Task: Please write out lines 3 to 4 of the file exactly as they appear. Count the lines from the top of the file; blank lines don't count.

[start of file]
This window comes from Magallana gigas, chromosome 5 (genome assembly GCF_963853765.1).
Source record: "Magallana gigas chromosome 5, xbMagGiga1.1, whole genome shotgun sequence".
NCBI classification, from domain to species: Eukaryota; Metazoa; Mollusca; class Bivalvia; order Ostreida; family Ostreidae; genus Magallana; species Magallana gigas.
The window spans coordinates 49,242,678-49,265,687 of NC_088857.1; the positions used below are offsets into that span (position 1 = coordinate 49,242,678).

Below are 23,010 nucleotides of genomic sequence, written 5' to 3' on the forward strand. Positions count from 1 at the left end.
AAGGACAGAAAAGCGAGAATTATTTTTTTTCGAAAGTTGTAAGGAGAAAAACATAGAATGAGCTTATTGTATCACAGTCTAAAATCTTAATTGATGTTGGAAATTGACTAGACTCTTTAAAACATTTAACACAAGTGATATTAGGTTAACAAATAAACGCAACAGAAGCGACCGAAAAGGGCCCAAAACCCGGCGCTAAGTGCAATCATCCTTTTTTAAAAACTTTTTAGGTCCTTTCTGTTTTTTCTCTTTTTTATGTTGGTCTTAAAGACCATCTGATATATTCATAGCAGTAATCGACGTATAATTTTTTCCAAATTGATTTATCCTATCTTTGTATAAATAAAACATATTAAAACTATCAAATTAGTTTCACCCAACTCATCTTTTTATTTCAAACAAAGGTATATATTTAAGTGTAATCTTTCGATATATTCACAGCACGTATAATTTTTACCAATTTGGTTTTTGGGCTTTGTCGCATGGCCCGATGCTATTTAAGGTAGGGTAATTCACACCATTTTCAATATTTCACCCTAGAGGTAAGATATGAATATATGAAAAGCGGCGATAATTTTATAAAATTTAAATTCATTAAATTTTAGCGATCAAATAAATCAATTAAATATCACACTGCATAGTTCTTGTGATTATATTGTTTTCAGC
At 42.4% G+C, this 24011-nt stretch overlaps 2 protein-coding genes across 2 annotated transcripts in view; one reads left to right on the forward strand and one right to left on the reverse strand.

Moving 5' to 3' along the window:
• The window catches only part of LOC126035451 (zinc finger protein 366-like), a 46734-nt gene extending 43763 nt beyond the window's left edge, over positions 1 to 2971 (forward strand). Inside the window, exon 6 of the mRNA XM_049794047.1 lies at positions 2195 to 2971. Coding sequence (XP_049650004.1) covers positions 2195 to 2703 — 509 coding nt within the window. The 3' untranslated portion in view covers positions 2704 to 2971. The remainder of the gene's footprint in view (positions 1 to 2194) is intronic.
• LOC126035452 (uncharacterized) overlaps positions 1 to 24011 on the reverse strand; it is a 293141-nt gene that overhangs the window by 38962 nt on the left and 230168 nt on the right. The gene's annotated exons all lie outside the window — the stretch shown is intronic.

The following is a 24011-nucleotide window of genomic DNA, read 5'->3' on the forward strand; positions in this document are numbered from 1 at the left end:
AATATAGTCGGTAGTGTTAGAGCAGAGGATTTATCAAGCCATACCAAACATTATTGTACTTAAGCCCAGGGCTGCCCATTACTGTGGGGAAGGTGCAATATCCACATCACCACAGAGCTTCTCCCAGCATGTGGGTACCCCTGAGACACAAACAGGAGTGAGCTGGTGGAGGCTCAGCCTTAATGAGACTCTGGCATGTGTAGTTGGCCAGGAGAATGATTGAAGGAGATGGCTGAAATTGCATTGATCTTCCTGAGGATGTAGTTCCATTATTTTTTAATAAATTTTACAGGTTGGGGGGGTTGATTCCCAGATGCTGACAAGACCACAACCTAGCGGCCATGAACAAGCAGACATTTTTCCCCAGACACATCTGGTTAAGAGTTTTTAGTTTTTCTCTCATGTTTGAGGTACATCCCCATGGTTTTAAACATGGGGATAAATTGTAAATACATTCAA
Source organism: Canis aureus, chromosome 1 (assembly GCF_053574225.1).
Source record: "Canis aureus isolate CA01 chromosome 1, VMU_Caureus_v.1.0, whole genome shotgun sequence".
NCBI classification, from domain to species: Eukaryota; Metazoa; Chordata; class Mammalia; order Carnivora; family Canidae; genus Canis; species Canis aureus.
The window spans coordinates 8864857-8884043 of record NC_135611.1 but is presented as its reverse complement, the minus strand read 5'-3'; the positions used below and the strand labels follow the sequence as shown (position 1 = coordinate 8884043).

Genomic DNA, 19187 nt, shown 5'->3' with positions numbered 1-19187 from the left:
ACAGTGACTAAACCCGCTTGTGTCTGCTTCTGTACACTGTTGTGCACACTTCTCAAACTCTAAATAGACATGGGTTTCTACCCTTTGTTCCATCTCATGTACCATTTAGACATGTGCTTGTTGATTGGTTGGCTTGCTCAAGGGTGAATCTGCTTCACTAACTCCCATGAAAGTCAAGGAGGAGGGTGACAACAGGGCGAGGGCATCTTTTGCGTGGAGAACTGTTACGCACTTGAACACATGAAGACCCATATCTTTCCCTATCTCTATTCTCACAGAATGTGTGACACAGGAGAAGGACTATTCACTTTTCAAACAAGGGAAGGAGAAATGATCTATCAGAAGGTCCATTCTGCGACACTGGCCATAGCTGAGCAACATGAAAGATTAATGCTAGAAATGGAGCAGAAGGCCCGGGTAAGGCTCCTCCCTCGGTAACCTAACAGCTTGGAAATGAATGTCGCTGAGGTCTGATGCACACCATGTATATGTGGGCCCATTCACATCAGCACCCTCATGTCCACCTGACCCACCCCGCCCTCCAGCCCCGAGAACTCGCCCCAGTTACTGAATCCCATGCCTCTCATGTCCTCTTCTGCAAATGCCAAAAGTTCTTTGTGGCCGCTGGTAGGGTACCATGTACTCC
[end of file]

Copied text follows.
NCBI classification, from domain to species: Eukaryota; Metazoa; Mollusca; class Bivalvia; order Ostreida; family Ostreidae; genus Magallana; species Magallana gigas.
The window spans coordinates 49,242,678-49,265,687 of NC_088857.1; the positions used below are offsets into that span (position 1 = coordinate 49,242,678).